Citigroup Swings to a Loss, Cuts Quarterly Dividend (WSJ)
Today's the day we've all been waiting for. Citigroup posted a cool $9.83 billion net loss for the quarter and drumroll... slashed its dividend, surprising absolutely nobody, except maybe that one analyst. And yes, it just so happens that they've announced new funding; $12.5 billion worth, including $6.8 billion from Singapore. As usual, they time these things so that they're never just talking about losses without talking about infusions at the same time. The rest of the money came from various sources, including the Prince and the foundation of Sandy Weill.
Merrill Gets $6.6 Billion Infusion (WSJ)
Meanwhile, Merill. The other one. The company will issues $6.6 billion in preferred stock, with cash coming from Kuwait and Japanese i-bank Mizuho. With its other backers, including Temasek, Merrill has now brought on board $12.8 billion over the last few months.
Europe May Ban Imports of Some Biofuel Crops (NYT)
The EU may ban the imports of certain types of biofuel crops if they're deemed to be an environmental hazard. At first you might hear this and go "ah, Europe." But even if banning the crops' import is not the best policy decision, their thinking is not totally absurd. It's silly to talk about "green" energy if it's not even green. The most obvious example of this is carbon offsets. Sure, you can (theoretically) plant a tree and cancel out the effects of your car. But if planting the tree causes damage, soil erosion, biodiversity elimination, than you've just moved the problem.
Why Were The Forecasts So Bad?? (Dr. Joe Sobel)
So it was supposed to be a mad snow yesterday, and, who knows, there might've been a lot of natural gas traders ready to employ their favorite snow day strategy. But alas, the snow never came. We were happy about it, but some people were probably disappointed by that. So why were the forecasts so off? Well, obviously weather is pretty complex and chaotic -- everyone knows that. But as AccuWeather's Dr. Joe Sobel explains on his must-read blog, a slightly rainy day and a heavy snow day can have some very similar characteristics right before they happen. Maybe there's a deeper lesson there.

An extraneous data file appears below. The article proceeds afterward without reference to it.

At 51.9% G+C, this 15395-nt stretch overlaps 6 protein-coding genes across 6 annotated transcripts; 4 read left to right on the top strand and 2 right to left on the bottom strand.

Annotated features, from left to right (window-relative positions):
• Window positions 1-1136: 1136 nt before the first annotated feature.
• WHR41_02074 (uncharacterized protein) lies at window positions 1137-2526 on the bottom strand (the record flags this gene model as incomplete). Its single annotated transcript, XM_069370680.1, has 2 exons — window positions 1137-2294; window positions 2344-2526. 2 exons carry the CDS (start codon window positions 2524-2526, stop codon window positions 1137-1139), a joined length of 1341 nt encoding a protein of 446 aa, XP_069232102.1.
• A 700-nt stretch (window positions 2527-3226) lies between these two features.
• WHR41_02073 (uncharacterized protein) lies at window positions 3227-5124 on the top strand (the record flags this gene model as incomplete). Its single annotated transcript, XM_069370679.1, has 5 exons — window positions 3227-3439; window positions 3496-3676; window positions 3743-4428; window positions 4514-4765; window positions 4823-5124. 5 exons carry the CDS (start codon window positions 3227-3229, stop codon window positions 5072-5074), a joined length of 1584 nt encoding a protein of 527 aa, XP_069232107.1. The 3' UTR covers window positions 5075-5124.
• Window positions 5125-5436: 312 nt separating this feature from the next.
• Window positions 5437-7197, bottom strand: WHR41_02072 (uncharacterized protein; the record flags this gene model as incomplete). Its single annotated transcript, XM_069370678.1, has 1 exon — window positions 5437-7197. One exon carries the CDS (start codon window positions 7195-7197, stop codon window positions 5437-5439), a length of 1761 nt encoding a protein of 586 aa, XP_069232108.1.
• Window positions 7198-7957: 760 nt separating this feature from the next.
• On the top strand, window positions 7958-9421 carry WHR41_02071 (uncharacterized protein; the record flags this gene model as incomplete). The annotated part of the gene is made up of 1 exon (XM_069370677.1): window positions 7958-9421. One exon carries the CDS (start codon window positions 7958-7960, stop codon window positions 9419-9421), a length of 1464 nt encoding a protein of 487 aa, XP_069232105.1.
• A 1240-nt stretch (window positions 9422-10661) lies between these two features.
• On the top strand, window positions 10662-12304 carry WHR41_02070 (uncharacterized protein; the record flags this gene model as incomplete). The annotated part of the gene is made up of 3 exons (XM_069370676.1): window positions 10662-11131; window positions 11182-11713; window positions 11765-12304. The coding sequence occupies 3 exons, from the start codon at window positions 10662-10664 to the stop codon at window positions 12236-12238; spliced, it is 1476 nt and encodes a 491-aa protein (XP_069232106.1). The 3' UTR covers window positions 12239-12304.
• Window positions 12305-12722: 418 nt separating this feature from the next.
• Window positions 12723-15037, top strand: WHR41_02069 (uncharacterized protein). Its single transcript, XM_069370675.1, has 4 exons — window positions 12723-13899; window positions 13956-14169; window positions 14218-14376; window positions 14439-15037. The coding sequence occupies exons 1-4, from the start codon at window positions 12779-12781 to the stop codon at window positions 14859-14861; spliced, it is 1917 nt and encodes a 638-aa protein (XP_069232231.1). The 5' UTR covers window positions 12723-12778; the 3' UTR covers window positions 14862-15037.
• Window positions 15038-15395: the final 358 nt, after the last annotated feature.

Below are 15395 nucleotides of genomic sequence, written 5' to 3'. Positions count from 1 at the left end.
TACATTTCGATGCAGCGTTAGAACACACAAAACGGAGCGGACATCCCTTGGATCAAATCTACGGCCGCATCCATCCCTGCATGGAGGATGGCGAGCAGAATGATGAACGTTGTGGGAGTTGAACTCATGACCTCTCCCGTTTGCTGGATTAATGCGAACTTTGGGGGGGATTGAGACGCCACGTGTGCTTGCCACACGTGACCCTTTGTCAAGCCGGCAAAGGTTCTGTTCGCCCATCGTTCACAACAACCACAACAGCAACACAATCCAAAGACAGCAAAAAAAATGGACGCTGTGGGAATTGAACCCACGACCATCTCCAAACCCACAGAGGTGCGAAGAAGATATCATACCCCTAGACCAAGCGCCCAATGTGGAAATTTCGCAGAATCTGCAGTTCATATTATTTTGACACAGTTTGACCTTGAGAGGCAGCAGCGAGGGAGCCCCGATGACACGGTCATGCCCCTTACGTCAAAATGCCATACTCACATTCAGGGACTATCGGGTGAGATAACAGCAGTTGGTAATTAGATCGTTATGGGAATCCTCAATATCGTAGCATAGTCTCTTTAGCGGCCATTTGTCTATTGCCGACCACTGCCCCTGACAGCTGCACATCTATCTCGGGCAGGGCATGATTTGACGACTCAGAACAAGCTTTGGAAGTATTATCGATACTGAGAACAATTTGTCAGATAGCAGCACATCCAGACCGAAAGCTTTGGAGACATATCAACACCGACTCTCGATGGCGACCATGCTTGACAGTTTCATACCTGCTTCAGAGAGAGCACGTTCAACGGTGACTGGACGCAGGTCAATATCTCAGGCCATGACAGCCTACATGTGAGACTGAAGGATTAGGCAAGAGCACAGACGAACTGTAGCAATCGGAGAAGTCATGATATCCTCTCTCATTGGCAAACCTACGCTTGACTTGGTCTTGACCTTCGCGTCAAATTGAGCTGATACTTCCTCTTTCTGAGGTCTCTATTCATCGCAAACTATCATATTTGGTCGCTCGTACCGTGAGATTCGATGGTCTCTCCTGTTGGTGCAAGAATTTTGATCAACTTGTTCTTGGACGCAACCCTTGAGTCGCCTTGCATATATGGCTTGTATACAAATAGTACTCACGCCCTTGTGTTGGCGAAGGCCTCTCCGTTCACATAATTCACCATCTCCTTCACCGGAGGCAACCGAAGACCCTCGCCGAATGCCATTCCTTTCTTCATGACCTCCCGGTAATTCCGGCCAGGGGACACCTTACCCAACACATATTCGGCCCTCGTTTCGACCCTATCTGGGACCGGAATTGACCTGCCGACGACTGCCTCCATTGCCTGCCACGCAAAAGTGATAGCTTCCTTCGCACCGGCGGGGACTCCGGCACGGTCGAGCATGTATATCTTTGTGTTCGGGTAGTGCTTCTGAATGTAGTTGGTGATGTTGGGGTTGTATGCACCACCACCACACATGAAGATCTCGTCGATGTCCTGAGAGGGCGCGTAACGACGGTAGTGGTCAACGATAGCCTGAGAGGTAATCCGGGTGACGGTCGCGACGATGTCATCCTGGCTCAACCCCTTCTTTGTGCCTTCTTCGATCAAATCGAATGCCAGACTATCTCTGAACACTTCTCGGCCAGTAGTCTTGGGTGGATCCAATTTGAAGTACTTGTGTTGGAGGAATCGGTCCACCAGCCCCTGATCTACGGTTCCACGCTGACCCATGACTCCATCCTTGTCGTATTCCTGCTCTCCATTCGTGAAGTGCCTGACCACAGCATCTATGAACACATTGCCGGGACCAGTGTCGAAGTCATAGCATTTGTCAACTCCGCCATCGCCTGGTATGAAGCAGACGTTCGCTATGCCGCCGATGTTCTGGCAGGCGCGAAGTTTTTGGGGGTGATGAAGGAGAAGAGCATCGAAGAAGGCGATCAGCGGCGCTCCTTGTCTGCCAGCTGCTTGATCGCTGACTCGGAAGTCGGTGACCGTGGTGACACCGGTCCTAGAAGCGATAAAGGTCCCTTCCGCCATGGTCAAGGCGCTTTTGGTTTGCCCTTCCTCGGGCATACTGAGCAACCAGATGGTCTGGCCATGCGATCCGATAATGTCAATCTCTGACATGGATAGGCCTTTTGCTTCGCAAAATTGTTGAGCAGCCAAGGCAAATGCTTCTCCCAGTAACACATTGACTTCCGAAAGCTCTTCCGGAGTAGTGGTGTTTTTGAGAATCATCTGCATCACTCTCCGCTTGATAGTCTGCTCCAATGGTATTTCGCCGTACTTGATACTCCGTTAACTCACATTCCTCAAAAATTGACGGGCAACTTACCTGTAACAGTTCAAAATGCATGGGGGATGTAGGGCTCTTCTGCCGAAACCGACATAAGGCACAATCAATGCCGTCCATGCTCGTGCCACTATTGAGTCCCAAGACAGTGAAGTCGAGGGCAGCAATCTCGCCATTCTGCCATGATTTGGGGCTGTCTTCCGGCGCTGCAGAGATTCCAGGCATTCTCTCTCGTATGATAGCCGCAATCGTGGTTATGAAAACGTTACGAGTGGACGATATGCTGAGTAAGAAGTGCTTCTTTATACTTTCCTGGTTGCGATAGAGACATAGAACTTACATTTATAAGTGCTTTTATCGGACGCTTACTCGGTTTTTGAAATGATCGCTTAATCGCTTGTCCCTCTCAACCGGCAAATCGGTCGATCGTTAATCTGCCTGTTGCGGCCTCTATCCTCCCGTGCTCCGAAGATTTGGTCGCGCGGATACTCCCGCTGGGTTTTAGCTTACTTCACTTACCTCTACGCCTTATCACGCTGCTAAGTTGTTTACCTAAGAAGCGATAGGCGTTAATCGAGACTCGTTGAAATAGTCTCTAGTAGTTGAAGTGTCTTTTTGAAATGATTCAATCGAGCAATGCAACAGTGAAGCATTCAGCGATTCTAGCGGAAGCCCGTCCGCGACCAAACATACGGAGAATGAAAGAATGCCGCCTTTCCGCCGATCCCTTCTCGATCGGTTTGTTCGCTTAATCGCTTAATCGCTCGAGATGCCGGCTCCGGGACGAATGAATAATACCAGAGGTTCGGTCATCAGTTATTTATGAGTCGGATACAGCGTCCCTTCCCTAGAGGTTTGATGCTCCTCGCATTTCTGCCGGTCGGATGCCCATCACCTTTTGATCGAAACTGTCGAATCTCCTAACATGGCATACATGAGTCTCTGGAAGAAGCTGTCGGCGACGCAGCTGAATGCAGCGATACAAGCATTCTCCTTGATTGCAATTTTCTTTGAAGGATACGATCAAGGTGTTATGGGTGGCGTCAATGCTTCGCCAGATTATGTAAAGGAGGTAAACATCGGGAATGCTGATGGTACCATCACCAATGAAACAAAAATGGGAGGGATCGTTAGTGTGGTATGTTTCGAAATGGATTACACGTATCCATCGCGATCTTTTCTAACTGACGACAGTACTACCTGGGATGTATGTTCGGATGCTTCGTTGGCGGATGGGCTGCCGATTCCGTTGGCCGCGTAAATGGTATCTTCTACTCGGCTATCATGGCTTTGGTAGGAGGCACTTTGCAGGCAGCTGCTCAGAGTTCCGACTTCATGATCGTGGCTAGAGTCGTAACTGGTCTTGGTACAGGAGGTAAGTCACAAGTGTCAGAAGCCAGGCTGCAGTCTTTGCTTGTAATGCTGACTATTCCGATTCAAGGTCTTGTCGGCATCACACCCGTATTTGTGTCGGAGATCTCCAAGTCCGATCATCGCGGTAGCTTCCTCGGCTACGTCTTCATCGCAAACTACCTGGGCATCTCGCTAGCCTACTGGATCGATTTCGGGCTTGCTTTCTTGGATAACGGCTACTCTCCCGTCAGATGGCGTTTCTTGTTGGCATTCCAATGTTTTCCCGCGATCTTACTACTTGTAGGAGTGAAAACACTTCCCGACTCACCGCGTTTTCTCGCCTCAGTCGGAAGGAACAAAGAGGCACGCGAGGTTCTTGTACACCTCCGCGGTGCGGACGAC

In Europe, Microsoft Again Faces Inquiries (NYT)
Microsoft CEO Steve Ballmer could be forgiven for feeling like Bill Murray in the movie Groundhog Day, with Neelie Kroes playing the role of the annoying insurance salesman that he keeps having to punch in the face each day. Once again: The EU is looking into some anti-trust stuff at the company relating to Office and its browser. The latter issue, the browser, was brought by competing browser maker Opera a couple of months ago.
Bo Jackson an investor in proposed Burr Ridge bank (Tribune) (via Dealbook)
Dual sports star Bo Jackson -- who is even today legendary among the 8-10 year old demographic -- is on the board of a new bank. It doesn't look terribly exciting. The Burr Ridge Bank & Trust filed with Illinois regulators for permission to operate, and it plans on targeting small-to-medium-sized businesses. Still, Bo! A friend of ours once saw him at a restaurant wearing a feather on his earing. That's tough.
Programmable Thermostat Regulations in California: Big Brother or Control Freaks? (Knowledge Problem)
Lynne Kiesling takes a look at a new thing in California where they want to regulate your thermostate. We've been hearing about this lately, but haven't really paid much attention to it yet. But Kiesling would be the one to listen to, since she's a level-headed economist and has a longstanding interest in energy policy and smart buildings, so this is her wheelhouse. Do check it out.
Apple's Jobs May Put Spotlight on Slim Mac Laptop at Macworld (Bloomberg)
Today's the day, when Apple traders find out if Steve Jobs can fail to dissappoint them once again. Last year, it was iPhone shock and awe, which pretty much lived up to the hype. This year they're talking thinner Mac laptops. Somehow doesn't sound as exciting. We'll see.